by Raji Singh
(Writings from the 1880’s of my Russian immigrant great grandmother, Shelva Fiction just a few years after, as she would say “I come Amerika”.)
Mine husband, mine sweet druzhyna, Doc Fiction: So successful is his spieling-on about his elixirs and folk cures. He sell out all of entire inventory in the little Wise-consin town where we stop with our wagon. The crowd, ach, good folk all. Glad faced, they leave with salves, potions, and ointments. Their itches, limps, and disorders of all types, they are cured, or at the least, eased.
The women show biggest smiles. Plain countrywomen in their worn dresses. They come as we prepare to leave for our next stop. Say good-bye. Hug me tight. The two dear Kazaks, nomads – that is what my husband and I, are to them. We give them hope for a merrier marital life with our “NEVER FAIL” sumptuous pastry we call Madame Rose Heather’s Whure’s Delight. Its name derives from the recipe’s creator.
We load wagon with table we use to show our wares. “Whoosh!” Away, our ponies whisk us.
I remember always this particular night: our romantic ride. Autumn air is crisp. Our beacon and protector Luny Mum, our close friend, she is nowhere to be seen. A blanket of stars warms the crinkled land. Cricket and frog choruses harmonize. Their “kree, and rrribit” become a tender, continuous balalaika strum. The countryside’s sublime honeysuckle fragrance – it ferries us along on a slight breeze. All seems Heaven to me this night. Especially so, because tonight I will tell mine Doc, “I carry our child, sweetheart.”
Only wish – that Luny Mum be there to share the joy.
In moments our Heaven, it become Hell.
“Whoa! Hold on there.” Three riders shout out.
Doc, he obliges them. He say, something like. “Sorry gents. We’ve sold out our inventory. More coming in by Wells Fargo. A plentiful supply of Goat Scrotum Juice, if that’s what you’re needing. And who doesn’t, ‘eh? Meet us tomorrow night in…” (I can not for the life of me recall name of next town we were to come.)
One of the three men seizes our ponies’ bridles and says, “Don’t rightly think so.”
I nudge husband. He know our pre-arrange sign, and says. “We sent our sales revenues to our bank via stage coach. We only travel with a few bills.” He pulls out billfold, shows lonely dollars. “You’re welcome to it.”
All our money: It safely below seat, in false-bottom secret compartment. Trick I learn from University Professor papa of mine, Moscow. He hide revolution papers from hoarding Cossacks in compartment on his horse drawn sled.
The three men – they dusty farmers not prone to talking. Their strained yet somehow contented faces are no different from those of the dozens we saw in the crowd earlier in the evening. That is why; when two of them draw firearms, I am so shocked. I close eyes tight, think – COSSACKS. This how some of my peasant relatives who live outside Moscow die. By brutal hands of Cossacks – is this how I, Doc, and our baby, to die?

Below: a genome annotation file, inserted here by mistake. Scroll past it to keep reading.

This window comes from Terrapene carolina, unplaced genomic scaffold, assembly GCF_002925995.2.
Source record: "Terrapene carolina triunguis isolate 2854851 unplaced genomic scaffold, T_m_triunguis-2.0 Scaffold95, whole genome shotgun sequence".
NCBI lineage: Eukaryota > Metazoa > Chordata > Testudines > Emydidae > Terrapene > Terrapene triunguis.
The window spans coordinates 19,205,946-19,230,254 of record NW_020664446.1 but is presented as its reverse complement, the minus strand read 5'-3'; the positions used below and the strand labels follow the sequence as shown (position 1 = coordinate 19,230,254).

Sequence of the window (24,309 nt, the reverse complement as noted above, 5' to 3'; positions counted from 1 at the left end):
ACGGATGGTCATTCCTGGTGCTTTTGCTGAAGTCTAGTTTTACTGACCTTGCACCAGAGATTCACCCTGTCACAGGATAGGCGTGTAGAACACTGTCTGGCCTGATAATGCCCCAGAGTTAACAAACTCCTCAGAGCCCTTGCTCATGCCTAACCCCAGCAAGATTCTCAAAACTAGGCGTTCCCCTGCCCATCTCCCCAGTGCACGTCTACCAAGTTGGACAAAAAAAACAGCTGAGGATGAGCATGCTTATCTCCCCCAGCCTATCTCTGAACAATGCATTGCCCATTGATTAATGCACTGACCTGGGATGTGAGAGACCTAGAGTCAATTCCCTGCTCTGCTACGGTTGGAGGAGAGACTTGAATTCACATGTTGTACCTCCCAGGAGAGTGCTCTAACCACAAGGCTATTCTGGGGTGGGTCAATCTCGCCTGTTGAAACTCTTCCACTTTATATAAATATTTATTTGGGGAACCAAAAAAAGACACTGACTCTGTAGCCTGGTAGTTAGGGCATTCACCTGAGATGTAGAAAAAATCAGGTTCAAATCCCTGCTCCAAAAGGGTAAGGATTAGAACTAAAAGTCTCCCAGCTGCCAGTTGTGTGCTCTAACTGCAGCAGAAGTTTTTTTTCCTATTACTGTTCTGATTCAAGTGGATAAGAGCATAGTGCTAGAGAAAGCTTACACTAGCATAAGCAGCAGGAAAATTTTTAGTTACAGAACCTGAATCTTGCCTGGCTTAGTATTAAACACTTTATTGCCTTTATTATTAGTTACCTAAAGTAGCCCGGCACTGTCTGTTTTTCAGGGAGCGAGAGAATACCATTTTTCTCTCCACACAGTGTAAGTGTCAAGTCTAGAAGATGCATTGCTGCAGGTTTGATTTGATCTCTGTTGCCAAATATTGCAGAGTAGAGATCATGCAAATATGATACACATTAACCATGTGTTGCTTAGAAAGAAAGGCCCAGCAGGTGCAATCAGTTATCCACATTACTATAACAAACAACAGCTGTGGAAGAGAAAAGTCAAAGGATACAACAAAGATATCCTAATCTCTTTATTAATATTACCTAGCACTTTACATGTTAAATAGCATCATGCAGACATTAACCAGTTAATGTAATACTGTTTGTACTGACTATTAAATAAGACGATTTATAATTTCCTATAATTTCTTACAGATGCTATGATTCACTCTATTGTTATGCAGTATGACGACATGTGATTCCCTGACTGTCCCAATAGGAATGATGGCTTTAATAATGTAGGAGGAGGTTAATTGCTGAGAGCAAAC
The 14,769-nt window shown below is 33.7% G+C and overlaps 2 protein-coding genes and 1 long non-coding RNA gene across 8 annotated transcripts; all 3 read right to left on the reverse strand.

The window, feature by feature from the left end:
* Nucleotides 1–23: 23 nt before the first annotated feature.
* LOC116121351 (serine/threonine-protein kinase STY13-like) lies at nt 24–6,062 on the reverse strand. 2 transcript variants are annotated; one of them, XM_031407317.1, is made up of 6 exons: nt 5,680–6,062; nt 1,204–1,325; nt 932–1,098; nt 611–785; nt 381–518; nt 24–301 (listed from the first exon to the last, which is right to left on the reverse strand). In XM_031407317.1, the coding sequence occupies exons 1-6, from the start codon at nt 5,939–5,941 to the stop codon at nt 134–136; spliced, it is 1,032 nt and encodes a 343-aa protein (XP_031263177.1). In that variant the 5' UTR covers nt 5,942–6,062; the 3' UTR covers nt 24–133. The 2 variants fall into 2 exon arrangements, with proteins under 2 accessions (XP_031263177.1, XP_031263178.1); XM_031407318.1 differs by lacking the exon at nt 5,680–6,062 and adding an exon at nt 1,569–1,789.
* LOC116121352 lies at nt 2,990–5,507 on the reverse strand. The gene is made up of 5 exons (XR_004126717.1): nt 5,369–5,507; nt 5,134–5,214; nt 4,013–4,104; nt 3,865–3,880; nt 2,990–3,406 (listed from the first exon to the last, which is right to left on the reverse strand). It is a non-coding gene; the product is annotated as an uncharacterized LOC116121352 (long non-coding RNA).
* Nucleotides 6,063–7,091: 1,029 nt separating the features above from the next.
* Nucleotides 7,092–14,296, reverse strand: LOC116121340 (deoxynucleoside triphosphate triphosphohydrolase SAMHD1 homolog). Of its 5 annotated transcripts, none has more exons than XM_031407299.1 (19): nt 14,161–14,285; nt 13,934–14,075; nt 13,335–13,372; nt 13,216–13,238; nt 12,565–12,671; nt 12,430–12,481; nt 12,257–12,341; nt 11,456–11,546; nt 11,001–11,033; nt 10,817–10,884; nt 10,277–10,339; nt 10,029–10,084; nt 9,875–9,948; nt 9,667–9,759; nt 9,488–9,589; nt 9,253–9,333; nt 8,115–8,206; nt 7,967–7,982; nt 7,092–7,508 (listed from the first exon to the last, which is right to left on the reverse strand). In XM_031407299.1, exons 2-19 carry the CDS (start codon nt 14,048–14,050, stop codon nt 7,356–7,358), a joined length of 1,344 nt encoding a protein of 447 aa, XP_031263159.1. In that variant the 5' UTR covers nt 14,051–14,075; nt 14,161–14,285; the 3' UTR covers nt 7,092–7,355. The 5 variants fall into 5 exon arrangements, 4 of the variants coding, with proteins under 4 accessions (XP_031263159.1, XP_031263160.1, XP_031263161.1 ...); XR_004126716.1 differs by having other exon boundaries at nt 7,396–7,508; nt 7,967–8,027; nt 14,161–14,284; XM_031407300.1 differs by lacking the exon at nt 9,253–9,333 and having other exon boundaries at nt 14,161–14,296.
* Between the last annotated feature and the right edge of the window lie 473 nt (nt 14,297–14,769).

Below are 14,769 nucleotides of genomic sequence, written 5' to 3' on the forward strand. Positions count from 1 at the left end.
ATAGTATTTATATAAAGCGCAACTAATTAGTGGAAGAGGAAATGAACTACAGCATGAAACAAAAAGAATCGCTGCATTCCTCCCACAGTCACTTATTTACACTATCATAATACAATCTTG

At that moment, I am changed. It is because my ‘great protector’, Luny Mum, she peaks out briefly in the sky and says. ‘Always I there in Moscow for you when you be sad, Shelva; and close by when you cross ocean alone to new land, saying, Shelva, be not afraid of storms, I am here; and, I beside you when you disembark ship and embark on the new land – I, a friend to a stranger in strange land. Now Shelva, there is someone you must protect. Be brave, little sister.’
Silently I begin repeating, ‘Saint Stylianos, I beseech you. Protect our unborn infant.’ Maybe my prayer answer. No shooting. Men turn wagon around and lead us back to town. Within me, I sigh. ‘Good folk there. They will protect.’
* * *
To jail we go. A rickety wood fronted, stone backed, hovel. “Clank” goes metal bar door to cell. “Click” go lock. I put my hand to bars. Ice! I pull away. Lean, briefly, against stone. Even colder! Husband, he ask, “What charge sheriff?” Quiet men who quickly seized us on the open road leave us just as quickly in the dank prison.
Sheriff, a flabby-face man, star on his dirty shirt, pistol in holster, sadness in eyes, pours coffee for mine druzhyna, himself, and myself. He hands us ours. “You folks don’t appear the typical drummers that come huckstering about. Shoot, my wife’s even one of the ladies who bid you farewell. Talked so kindly about you. Even bought some of your ‘Delight’, preparing it for after supper dessert.” He look right into Doc’s eyes. Rigid, without blinking he says. “Appears some of your medicines gave a man a bad turn. Looks like the charge could be murder if things don’t get better for him by daybreak.”
I feel a sudden sharp stabbing pain in my womb. I double over. Coffee cup slips from my hands and shatters against the stone floor. All I can think: ‘I haven’t even told mine Doc yet.’ He helps me to lie down on a metal cot. I look out the cell’s bar window. ‘Please Mum. Come to your Shelva. Let me feel your warm glow.’
NEXT WEEK: DEADLY ‘GLUMS’ OR GLORIOUS GLOW?
(Join me every Sunday night at the Fiction House, your place for short story, lark, whimsy, and merriment. Meet the many residents as I archive their lives and centuries of adventures. You can read their origins in my novel TALES OF THE FICTION HOUSE, but that’s a different story. It’s available at Amazon, and Barnes and Noble.)
© Raji Singh 2012